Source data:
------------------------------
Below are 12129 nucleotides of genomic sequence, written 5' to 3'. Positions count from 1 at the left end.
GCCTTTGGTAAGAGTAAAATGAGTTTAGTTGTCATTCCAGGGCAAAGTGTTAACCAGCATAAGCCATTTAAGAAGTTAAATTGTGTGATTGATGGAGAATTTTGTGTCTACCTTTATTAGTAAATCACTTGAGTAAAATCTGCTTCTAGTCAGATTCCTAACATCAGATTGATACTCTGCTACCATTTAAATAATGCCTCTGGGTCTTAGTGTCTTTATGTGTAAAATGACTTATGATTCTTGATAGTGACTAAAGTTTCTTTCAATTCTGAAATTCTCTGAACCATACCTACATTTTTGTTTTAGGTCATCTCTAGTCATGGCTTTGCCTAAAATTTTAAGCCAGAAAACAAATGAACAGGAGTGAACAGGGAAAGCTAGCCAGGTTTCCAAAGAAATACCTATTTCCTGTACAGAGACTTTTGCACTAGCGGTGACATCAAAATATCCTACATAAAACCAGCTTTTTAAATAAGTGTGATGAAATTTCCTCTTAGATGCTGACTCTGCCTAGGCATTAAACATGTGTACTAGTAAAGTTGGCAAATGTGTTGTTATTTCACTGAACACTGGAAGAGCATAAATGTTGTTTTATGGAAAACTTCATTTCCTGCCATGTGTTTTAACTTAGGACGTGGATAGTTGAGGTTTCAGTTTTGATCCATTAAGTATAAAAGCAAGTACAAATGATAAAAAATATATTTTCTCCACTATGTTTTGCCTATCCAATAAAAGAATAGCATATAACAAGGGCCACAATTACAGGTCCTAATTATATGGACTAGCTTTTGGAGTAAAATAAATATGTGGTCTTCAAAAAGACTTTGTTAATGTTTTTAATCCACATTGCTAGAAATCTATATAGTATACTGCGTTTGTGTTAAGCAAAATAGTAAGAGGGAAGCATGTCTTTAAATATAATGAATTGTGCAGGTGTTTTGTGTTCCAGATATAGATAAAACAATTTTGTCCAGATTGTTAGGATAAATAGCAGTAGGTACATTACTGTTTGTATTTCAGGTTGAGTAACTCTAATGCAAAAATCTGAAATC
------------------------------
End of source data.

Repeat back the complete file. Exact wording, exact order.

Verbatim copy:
Below are 12129 nucleotides of genomic sequence, written 5' to 3'. Positions count from 1 at the left end.
GCCTTTGGTAAGAGTAAAATGAGTTTAGTTGTCATTCCAGGGCAAAGTGTTAACCAGCATAAGCCATTTAAGAAGTTAAATTGTGTGATTGATGGAGAATTTTGTGTCTACCTTTATTAGTAAATCACTTGAGTAAAATCTGCTTCTAGTCAGATTCCTAACATCAGATTGATACTCTGCTACCATTTAAATAATGCCTCTGGGTCTTAGTGTCTTTATGTGTAAAATGACTTATGATTCTTGATAGTGACTAAAGTTTCTTTCAATTCTGAAATTCTCTGAACCATACCTACATTTTTGTTTTAGGTCATCTCTAGTCATGGCTTTGCCTAAAATTTTAAGCCAGAAAACAAATGAACAGGAGTGAACAGGGAAAGCTAGCCAGGTTTCCAAAGAAATACCTATTTCCTGTACAGAGACTTTTGCACTAGCGGTGACATCAAAATATCCTACATAAAACCAGCTTTTTAAATAAGTGTGATGAAATTTCCTCTTAGATGCTGACTCTGCCTAGGCATTAAACATGTGTACTAGTAAAGTTGGCAAATGTGTTGTTATTTCACTGAACACTGGAAGAGCATAAATGTTGTTTTATGGAAAACTTCATTTCCTGCCATGTGTTTTAACTTAGGACGTGGATAGTTGAGGTTTCAGTTTTGATCCATTAAGTATAAAAGCAAGTACAAATGATAAAAAATATATTTTCTCCACTATGTTTTGCCTATCCAATAAAAGAATAGCATATAACAAGGGCCACAATTACAGGTCCTAATTATATGGACTAGCTTTTGGAGTAAAATAAATATGTGGTCTTCAAAAAGACTTTGTTAATGTTTTTAATCCACATTGCTAGAAATCTATATAGTATACTGCGTTTGTGTTAAGCAAAATAGTAAGAGGGAAGCATGTCTTTAAATATAATGAATTGTGCAGGTGTTTTGTGTTCCAGATATAGATAAAACAATTTTGTCCAGATTGTTAGGATAAATAGCAGTAGGTACATTACTGTTTGTATTTCAGGTTGAGTAACTCTAATGCAAAAATCTGAAATC